“Aging in Boston” report calls for coordinated senior services

May 15, 2014 § Leave a comment

At the current rate, one-fifth of Boston’s population will be age 60 or older by 2030.

That’s one of the many findings in “Aging in Boston,” a report released this spring by the City of Boston’s Commission on Affairs of the Elderly and the Gerontology Institute at UMass Boston. The report offers a glimpse into the key issues affecting seniors in Boston and identifies potential challenges relating to health and caregiving, social engagement, income security, and housing.

The study states that it is very common for seniors—especially those over the age of 80—to report that they have difficulty living independently and have trouble running errands, visiting doctor’s offices, and shopping. In addition, the report touches on the importance of managing chronic diseases for improving quality of life for seniors and reducing the financial burden that comes with frequent medical visits and medications.

A significant portion of the report focused on how access to needed services can have a substantial impact on the quality of life for vulnerable seniors:

“Those with disability, especially self-care or independent living disability, are at greater risk of needing caregiver support. These needs may be met informally by family members and friends, but if formal supports must be purchased they can be out of reach financially for many who need them…Opportunities to move to a more adapted home or to modify the existing home may be limited, due to affordability constraints and the lack of appropriate housing…Transportation can also be a special challenge for seniors with disability. In the absence of assistance, some seniors are not able to take advantage of Boston’s public transportation system. Lacking transportation, some seniors may be unable to participate in activities they enjoy and value, in some cases resulting in isolation and reduced quality of life.”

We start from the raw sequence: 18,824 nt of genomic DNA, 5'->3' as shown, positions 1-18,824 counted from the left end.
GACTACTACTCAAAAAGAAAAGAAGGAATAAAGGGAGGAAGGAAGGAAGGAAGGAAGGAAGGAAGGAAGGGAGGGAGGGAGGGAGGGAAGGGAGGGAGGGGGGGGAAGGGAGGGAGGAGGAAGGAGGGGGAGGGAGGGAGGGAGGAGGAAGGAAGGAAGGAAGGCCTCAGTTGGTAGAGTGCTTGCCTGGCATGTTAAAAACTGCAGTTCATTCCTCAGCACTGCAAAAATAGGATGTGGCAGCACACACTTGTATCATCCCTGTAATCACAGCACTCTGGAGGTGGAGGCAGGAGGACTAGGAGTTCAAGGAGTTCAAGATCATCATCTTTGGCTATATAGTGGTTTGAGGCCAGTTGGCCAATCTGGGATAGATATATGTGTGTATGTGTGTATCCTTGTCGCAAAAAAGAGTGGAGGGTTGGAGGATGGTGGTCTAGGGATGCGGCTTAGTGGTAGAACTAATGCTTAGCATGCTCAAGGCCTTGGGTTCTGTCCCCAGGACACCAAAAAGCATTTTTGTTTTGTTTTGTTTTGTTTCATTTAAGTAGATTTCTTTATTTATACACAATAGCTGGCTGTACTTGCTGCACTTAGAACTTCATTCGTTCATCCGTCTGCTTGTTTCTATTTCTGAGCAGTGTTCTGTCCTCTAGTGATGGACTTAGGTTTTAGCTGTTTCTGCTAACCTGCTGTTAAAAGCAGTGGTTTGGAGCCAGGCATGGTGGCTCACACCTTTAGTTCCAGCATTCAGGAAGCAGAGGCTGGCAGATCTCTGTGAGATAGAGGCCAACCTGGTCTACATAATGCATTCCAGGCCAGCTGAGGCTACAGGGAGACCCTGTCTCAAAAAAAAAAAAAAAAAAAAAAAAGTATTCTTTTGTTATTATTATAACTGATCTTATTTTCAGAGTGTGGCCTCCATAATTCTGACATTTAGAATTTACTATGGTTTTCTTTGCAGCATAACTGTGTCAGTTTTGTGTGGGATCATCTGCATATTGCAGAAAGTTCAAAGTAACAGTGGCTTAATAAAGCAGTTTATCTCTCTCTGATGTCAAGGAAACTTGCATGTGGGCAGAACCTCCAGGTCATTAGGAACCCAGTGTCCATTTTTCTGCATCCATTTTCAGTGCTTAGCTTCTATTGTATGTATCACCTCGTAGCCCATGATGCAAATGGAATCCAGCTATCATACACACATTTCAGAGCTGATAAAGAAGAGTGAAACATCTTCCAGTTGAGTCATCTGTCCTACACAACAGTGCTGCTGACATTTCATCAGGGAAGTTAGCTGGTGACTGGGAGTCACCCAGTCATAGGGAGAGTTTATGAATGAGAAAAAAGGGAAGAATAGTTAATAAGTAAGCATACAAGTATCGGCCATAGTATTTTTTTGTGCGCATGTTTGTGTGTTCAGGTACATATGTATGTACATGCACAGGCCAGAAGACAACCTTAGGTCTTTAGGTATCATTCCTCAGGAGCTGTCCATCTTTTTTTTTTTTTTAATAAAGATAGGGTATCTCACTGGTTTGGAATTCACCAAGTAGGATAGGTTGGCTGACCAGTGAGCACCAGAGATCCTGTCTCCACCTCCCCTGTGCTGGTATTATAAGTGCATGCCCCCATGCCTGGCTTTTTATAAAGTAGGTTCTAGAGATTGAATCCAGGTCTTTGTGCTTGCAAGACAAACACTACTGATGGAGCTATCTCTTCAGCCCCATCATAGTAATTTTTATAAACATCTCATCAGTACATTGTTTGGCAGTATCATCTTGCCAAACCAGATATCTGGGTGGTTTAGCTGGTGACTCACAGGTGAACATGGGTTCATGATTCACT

Like many organizations that serve the senior population, Commonwealth Care Alliance has first-hand knowledge of the importance of coordinating services. For example, Commonwealth Care Alliance’s Senior Care Options program employs a care model to ensure that members are able to age more independently with access to the special services they require. These services include transportation, homemaker/chore services, personal care attendant services, and companion services.

According to Lois Simon, President of Commonwealth Care Alliance, “we know that seniors want to stay in their homes and communities for as long as possible. As we age, living independently is very important to our sense of well-being and quality of live.” The best way to achieve this goal, Lois believes, “is to support elders by providing the services that they need and coordinating their care.”

Other key findings of the “Aging in Boston” report include:

  • By 2030, the number of 60+ Boston residents will jump from 88,000 to somewhere between 120,000 and 130,000.
  • In 2010, more than 50% of residents identified themselves as Hispanic, African-America, Asian, or another non-white race, making Boston a “minority majority” city.
  • Nearly 20% of Boston seniors have diabetes, and 58% are hypertensive.
  • 29% of Boston residents age 60-79 report at least one disability, 8% report two disabilities, and 7% experience three or more disabilities.
  • Median personal income for Bostonians age 60-79 is $18,000. Median household income for this group is $43,768.
  • Nearly four out of 10 Boston seniors live in households with total incomes under $25,000. One-third of Bostonians 65 and older rely exclusively on Social Security.
  • 48% of 60+ Boston residents live in rented homes, 28% live in mortgaged homes, and 24% own their homes free and clear.

What did you think were the key takeaways from the “Aging in Boston” report?


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